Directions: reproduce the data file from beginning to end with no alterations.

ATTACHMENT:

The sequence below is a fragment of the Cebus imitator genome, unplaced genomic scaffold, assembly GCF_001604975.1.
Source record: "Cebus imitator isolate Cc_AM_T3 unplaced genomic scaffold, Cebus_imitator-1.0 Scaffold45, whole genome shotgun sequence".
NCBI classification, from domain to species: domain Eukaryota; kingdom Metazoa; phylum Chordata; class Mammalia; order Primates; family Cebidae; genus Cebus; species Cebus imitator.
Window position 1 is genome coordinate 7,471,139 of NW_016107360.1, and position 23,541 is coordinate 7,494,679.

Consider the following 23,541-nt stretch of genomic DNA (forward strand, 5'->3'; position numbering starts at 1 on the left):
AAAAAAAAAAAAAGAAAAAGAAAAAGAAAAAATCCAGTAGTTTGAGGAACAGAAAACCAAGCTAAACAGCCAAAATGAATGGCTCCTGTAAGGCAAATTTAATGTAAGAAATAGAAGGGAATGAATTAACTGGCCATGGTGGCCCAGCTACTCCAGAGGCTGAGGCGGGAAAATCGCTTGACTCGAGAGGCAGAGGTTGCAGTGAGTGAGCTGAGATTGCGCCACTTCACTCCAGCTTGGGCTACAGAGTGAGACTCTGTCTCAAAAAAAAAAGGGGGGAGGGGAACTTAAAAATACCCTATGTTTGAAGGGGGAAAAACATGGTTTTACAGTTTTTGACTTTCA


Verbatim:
The sequence below is a fragment of the Cebus imitator genome, unplaced genomic scaffold, assembly GCF_001604975.1.
Source record: "Cebus imitator isolate Cc_AM_T3 unplaced genomic scaffold, Cebus_imitator-1.0 Scaffold45, whole genome shotgun sequence".
NCBI classification, from domain to species: domain Eukaryota; kingdom Metazoa; phylum Chordata; class Mammalia; order Primates; family Cebidae; genus Cebus; species Cebus imitator.
Window position 1 is genome coordinate 7,471,139 of NW_016107360.1, and position 23,541 is coordinate 7,494,679.

Consider the following 23,541-nt stretch of genomic DNA (forward strand, 5'->3'; position numbering starts at 1 on the left):
AAAAAAAAAAAAAGAAAAAGAAAAAGAAAAAATCCAGTAGTTTGAGGAACAGAAAACCAAGCTAAACAGCCAAAATGAATGGCTCCTGTAAGGCAAATTTAATGTAAGAAATAGAAGGGAATGAATTAACTGGCCATGGTGGCCCAGCTACTCCAGAGGCTGAGGCGGGAAAATCGCTTGACTCGAGAGGCAGAGGTTGCAGTGAGTGAGCTGAGATTGCGCCACTTCACTCCAGCTTGGGCTACAGAGTGAGACTCTGTCTCAAAAAAAAAAGGGGGGAGGGGAACTTAAAAATACCCTATGTTTGAAGGGGGAAAAACATGGTTTTACAGTTTTTGACTTTCA